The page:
Friday, September 19, 2014


Tusk wants to be a meta, Sam Raimi-style horror/comedy, but it ends up being neither very funny or scary. Made for those who responded with #walrusyes and Kevin Smith fans.

Rated R for some disturbing violence/gore, language, sexual content, and bad moustaches


Just because you can do a thing, doesn’t mean you should.

Tusk tells the story of shallow fame-hound “Wallace Bryton” (a laughably mustached Justin Long). While chasing crazy stories for his burgeoning podcast, Wallace is abducted by a crazy person named “Howard Howe” (Red State’s Michael Parks, doing his best Michael Parks). As Howe is a serial killer, Horror was meant to ensue. Or hilarity, I’m not sure. I’m only certain that neither response was approached or elicited very well.

With much of the movie set in Canada, prepare for every tired Great White North stereotype you’ve ever known to be paraded aboot in lame fashion. Such lazy scripting extends to the supporting cast including a somewhat recognizable Johnny Depp (yes, that Johnny Depp), playing French inspector “Guy Lapointe” as a sort of Jack Sparrow cum-Columbo with an outrageous accent (you silly king!).

On top of all that, Wallace becomes a walrus! His lovable bear of a best friend is named “Teddy” (played by suitably portly Oscar nominee Haley Joel Osment), and Guy is a befuddled French inspector who actually gets the job done! All of this (and more!) is intercut with scenes of gore, as Howard dismembers Wallace in stages, slowly transforming him into a walrus. Because Howard was once befriended and saved at sea by a walrus he named “Mr. Tusk”. A walrus he eventually had to kill and eat to survive, for which he’s felt bad about ever since. So he’s been kidnapping hapless strangers, transforming them into walruses in order to not only revisit his friendship with the beast, but also to finally give Mr. Tusk a fighting chance when Howard eventually decides to kill him. And to also raise some questions about the Nature Of Man far better raised by the likes of The Lord of the Flies, and many others. There is very little by way of Theme here, as Smith hopes the audience will be in on the supposed joke since it’s their fault this movie even exists…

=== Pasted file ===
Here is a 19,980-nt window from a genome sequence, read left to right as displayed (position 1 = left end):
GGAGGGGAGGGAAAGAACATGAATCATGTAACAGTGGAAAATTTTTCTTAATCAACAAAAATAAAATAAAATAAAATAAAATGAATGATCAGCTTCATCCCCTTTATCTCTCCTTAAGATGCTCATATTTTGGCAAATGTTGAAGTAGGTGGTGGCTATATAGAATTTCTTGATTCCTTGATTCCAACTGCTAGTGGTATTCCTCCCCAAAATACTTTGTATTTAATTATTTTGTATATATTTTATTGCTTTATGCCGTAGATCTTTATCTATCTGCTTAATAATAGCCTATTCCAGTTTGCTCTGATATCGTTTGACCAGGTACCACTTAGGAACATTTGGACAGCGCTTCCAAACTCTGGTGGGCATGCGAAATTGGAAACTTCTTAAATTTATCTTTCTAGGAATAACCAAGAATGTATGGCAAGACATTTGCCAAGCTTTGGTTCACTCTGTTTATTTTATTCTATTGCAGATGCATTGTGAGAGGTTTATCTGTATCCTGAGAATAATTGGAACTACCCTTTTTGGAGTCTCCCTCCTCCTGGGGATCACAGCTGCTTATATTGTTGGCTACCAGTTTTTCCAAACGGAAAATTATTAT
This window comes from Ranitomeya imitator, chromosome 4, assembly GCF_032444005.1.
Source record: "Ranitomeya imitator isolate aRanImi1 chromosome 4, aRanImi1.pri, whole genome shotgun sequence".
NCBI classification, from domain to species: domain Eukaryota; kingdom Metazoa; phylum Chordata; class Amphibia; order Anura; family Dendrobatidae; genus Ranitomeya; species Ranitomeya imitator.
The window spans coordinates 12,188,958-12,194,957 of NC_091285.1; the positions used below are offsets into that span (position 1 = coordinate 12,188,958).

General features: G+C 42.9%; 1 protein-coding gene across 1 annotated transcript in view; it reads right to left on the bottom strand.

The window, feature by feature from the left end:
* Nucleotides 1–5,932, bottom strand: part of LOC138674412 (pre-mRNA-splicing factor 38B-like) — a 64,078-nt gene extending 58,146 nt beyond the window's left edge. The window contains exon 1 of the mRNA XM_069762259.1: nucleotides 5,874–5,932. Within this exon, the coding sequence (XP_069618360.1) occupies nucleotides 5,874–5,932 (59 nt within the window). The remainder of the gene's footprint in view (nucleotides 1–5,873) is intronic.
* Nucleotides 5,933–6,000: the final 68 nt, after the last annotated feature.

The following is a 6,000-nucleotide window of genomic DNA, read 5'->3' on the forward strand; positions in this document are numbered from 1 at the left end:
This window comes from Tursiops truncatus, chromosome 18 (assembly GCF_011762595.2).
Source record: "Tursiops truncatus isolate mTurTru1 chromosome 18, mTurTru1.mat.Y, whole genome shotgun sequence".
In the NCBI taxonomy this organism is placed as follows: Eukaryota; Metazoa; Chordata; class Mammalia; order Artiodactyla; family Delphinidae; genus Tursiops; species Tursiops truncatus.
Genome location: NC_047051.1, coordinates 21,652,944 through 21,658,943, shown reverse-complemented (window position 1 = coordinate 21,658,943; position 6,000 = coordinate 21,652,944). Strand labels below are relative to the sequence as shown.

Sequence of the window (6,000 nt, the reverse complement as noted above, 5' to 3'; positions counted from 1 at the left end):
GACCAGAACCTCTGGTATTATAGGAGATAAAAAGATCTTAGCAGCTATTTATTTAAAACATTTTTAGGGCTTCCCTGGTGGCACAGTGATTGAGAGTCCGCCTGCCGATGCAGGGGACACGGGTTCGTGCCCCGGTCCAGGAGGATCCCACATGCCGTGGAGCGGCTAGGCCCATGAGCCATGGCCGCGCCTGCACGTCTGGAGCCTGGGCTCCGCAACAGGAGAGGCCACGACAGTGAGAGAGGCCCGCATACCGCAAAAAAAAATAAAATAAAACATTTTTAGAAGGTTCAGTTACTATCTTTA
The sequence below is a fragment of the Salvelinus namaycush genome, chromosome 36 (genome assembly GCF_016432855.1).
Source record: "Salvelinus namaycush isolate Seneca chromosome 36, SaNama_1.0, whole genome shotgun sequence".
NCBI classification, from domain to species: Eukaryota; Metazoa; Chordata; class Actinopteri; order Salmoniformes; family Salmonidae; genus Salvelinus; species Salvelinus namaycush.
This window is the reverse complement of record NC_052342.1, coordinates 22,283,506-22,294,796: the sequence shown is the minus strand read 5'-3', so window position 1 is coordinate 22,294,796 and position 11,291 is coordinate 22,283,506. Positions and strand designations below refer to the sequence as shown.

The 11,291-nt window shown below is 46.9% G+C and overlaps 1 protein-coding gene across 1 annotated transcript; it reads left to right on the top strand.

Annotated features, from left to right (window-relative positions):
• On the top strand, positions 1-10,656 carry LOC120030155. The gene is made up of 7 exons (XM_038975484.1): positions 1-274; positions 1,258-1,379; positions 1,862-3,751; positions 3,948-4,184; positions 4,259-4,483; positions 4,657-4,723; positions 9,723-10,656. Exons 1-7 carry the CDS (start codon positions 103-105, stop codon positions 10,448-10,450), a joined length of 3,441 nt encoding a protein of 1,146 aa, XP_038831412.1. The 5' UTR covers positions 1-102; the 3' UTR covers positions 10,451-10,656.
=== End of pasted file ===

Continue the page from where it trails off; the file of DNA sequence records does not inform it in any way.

As much a defense as it is an explanation, Smith’s own voice over the credits delivers on what an earlier title card teased (reading “Inspired by true events”). This is itself a parody of the whole lost-footage genre, except that Tusk actually has its roots in reality. Apparently Smith and his erstwhile buddy Jason Mewes concocted the plot to Tusk during a podcast, possibly while… shall I say, high. They then invited their listeners to either respond with #walrusyes or #walrusno…

…Which eventually ushered in the grotesquerie that is Tusk: a tongue-in-cheek attempt to make a statement about exploitation films by barely being one. As much as there are nasty scenes, overtly meant to be repulsive, nearly as much if not more screen time is taken up by the supposedly comedic subplot of pursuing the killer.

Tusk attempted to be a meta, Sam Raimi-style horror/comedy but it ends up being neither very funny or scary. It’s a silly, uneven waste of time, as not so subtly underlined by Depp himself, in a Marvel-style post-credits stinger.

Just because The Internet dares you to make a movie doesn’t mean you should.

TUSK – 102 minutes
Rated R for some disturbing violence/gore, language, sexual content, and bad moustaches
Written and Directed by: Kevin Smith

1 1/2 out of 5

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